Investors show concerns on financial stocks as some securities enterprise last year made up positive earning reports in an effort to hide their gloomy business results.
|A trading board of a HCMC-based brokerage shows share prices on both two bourses. Some securities firms made up positive earning reports in an effort to hide their gloomy business results (Photo:Minh Tri)|
VNDirect Securities Joint Stock Company (VND) announced it made a pretax profit of VND53 billion (US$2.65 million) in the third quarter last year in spite of the bearish stock market, with the benchmark VN-Index dropping to 450 from 500.
However, the brokerage later said it incurred a loss of more than VND117 billion ($5.85 million) in the last three months of 2010 as the market regained the level of 500.
The firm’s Board of Directors also surprised its shareholders by replacing general director Nguyen Minh Huong with 24-year-old Nguyen Hoang Giang.
Some financial experts said the third-quarter profit came from VND’s option trading service, which has not been approved in the Law of Securities. The brokerage suffered heavy losses in the next quarter since the market watchdog instructed to suspend the service.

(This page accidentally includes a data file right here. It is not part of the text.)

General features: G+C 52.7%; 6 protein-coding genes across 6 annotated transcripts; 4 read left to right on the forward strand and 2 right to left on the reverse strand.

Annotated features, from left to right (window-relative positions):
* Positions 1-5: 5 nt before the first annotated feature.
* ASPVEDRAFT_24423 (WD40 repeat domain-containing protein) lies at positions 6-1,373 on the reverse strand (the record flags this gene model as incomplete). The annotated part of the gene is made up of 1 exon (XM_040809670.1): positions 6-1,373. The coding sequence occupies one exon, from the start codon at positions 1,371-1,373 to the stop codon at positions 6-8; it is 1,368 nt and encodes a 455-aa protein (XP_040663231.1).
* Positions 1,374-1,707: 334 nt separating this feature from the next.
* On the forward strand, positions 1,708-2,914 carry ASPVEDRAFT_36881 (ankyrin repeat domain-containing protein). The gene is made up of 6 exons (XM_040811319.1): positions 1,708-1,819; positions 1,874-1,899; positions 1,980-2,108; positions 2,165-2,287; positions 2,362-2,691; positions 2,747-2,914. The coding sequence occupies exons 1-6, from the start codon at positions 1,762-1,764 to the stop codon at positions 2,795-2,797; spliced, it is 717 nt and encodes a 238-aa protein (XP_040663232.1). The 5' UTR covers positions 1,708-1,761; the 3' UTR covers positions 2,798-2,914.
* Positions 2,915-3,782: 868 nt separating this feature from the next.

The experts’ analysis relied on the securities firm’s earning report in the last two quarters last year, showing VND’s sales from non-core services making the largest part out of its total revenue.
The brokerage said in the report that the sales from non-core services came from “efforts to seek solutions and development of the business activities”.
Analysts said the enterprise’s heavy loss of more than VND117 billion was unlikely caused by the slumping market, which cut VND’s liquidity and affected its stock brokerage services badly.
They also rejected the possibility that the watchdog’s request of stopping the option trading service was the main cause of the loss as the cost of carrying out the service was unremarkable.
“Brokerages’ profits mainly come from trading stocks,” said a financial expert of a Ho Chi Minh City-based securities company.
“VND spent around VND14 billion ($700,000) for purchasing shares in the fourth quarter of 2009, but the cost surged to nearly VND167 billion in the last three months of 2010.
“The surging expense raised its total cost of stock trading to more than VND191 billion, while its revenue was more than VND92 billion only”.
He also noticed that the brokerage’s controversial earning report made bad impact to investors.
Analysts said investors was carrying high risk of losses as the market share prices was being affected by both daily purchases and rumors about listed firms.